I also think you've got servant all wrong whereby "the greatest among you will be the servant of all."


I don't think he needs others to listen, its just that people are inspired by his wisdom and way of life. What he says isn't what's important, as anyone can come to the same conclusions. I think the way they live their life is where the value is.

"the greatest among you will be the servent of all" is a doctrine of someone else's, anyone who ascribes to such a thing is only fit to be a servant.



posted on Jul, 6 2012 @ 05:58 PM
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Originally posted by ImaFungi

Originally posted by TheSubversiveOne
I only wish to find out if humans can once again become prophets. I realize now that we are a bit of all three. Maybe if we were to somehow eliminate all doctrines regarding morals, metaphysics, and language, we could all begin anew.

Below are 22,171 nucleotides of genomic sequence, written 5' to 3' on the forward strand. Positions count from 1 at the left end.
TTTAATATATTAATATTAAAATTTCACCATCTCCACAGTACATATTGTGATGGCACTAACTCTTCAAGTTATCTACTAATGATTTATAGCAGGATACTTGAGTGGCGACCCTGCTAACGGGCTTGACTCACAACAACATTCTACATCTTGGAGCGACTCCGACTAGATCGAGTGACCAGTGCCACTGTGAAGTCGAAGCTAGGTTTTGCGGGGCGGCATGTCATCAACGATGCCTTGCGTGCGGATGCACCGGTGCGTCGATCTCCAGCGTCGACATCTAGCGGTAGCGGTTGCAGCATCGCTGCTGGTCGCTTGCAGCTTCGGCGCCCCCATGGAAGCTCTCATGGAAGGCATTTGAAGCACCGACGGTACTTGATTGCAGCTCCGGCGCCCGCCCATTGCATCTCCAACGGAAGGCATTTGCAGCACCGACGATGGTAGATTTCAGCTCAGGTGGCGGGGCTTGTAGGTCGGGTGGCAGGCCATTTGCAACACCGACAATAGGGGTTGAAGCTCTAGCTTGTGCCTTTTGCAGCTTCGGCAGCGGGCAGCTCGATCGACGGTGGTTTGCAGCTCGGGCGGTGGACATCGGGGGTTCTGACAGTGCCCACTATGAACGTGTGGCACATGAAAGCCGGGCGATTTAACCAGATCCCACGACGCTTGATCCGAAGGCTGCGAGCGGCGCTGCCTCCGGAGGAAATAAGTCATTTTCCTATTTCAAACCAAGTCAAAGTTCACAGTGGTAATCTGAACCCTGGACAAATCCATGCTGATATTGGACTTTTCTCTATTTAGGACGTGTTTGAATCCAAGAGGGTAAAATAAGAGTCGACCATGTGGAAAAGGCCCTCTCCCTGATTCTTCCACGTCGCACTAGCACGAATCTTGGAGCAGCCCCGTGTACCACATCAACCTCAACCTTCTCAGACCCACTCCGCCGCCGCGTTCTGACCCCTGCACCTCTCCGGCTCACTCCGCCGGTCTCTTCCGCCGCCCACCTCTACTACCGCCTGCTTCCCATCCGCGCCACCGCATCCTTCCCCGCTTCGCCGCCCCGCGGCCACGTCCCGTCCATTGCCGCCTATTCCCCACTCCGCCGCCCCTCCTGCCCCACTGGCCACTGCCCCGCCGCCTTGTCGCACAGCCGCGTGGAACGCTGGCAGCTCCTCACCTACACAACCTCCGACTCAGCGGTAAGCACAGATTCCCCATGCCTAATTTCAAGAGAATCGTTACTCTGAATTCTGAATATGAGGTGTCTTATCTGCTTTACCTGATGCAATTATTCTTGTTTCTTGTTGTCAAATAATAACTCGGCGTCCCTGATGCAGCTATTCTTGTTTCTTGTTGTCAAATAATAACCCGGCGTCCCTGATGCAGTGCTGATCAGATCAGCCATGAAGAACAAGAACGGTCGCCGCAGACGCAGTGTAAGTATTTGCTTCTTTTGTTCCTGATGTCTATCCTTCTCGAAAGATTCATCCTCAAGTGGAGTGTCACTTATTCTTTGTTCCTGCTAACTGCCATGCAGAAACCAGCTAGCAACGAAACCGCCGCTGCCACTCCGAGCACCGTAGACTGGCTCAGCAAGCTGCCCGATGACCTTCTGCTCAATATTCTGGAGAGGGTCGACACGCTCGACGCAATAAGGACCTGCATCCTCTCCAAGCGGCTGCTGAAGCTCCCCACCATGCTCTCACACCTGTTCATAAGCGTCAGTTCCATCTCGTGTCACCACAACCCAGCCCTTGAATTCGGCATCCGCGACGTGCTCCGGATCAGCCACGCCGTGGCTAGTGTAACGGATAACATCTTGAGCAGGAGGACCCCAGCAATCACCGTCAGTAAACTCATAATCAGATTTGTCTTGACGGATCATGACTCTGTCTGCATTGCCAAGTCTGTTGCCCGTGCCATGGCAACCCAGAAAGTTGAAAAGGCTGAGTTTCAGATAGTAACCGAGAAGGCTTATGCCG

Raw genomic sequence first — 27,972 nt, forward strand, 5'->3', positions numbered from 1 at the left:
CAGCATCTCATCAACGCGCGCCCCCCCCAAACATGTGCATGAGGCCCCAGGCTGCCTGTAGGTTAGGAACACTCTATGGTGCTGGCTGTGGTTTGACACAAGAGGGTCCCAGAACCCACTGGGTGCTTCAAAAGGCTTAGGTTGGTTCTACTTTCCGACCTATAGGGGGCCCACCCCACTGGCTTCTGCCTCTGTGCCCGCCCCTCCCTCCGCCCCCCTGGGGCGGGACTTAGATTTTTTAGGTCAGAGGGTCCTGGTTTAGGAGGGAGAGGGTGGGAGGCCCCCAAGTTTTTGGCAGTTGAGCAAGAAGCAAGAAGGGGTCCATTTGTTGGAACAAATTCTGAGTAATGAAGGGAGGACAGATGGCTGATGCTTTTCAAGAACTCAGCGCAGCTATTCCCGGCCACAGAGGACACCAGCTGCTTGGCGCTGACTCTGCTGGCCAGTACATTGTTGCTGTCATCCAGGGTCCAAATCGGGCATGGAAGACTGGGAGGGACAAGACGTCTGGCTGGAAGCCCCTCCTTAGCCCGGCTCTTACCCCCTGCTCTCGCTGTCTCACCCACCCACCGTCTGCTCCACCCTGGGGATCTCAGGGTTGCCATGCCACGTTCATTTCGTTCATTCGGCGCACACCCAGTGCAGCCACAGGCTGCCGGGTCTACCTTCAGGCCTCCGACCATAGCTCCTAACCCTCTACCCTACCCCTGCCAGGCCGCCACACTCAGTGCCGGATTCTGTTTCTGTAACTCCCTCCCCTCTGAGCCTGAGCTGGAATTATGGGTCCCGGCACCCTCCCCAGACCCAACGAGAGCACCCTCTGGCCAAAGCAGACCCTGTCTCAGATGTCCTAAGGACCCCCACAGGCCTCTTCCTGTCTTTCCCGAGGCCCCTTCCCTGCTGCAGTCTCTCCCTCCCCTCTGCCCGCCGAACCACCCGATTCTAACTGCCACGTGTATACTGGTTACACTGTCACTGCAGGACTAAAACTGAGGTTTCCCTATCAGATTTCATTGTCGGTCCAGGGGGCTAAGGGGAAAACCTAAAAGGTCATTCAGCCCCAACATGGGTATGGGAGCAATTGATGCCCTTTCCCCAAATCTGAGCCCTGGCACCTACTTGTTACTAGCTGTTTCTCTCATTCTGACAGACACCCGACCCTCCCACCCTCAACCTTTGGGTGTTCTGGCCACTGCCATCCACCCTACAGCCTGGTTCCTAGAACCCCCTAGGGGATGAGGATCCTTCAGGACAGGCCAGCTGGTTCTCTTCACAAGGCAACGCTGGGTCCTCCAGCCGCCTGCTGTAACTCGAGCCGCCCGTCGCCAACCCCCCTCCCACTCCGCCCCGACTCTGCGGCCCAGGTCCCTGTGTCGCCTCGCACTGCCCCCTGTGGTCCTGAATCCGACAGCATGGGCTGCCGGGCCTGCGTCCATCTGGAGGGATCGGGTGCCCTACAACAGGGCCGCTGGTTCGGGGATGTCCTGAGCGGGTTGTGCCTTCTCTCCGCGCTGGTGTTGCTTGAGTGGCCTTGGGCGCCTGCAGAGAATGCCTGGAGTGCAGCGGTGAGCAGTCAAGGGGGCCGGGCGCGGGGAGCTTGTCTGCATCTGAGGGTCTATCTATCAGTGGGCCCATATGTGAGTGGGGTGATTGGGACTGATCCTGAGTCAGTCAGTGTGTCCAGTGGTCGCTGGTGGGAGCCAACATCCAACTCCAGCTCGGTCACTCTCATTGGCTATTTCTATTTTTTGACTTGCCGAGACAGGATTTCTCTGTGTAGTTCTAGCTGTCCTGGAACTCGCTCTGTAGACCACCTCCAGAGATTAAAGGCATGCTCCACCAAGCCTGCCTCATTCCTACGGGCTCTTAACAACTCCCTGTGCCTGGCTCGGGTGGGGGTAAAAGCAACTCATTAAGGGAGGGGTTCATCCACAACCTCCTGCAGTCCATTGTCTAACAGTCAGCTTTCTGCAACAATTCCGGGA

I suppose a person could do this by retreating into solitude, maybe by living in the woods, completely free of language and the ways of life of others. Or is our way of life to be always determined by the interpretations of others?


I like the idea of the thought experiment,,, but I feel it is amazingly over simplifying reality,.,.,. I think at the core of it all lies individuality,,,,, and a person treasures and values their life for they live with themselves,..,, for an outsider to categorize what a person does is whatever,,.,.,..,. any man who lives his life is successful..... who finds a wife and has a family,,, goes to work to provide,,,,,, no matter what is going on in the outside world,,,,, regardless of this mans encounters,,,,, the only real world and the only world that matters is in his mind and heart,,, and his home with his family...,.,.,.,

nice thread though Les
( ?)


Of course it's over simplified. I intended it to be so.

I agree that individuality is the core issue here. Should an individual subscribe to the doctrines of others? When he is just as capable of coming up with his own doctrine?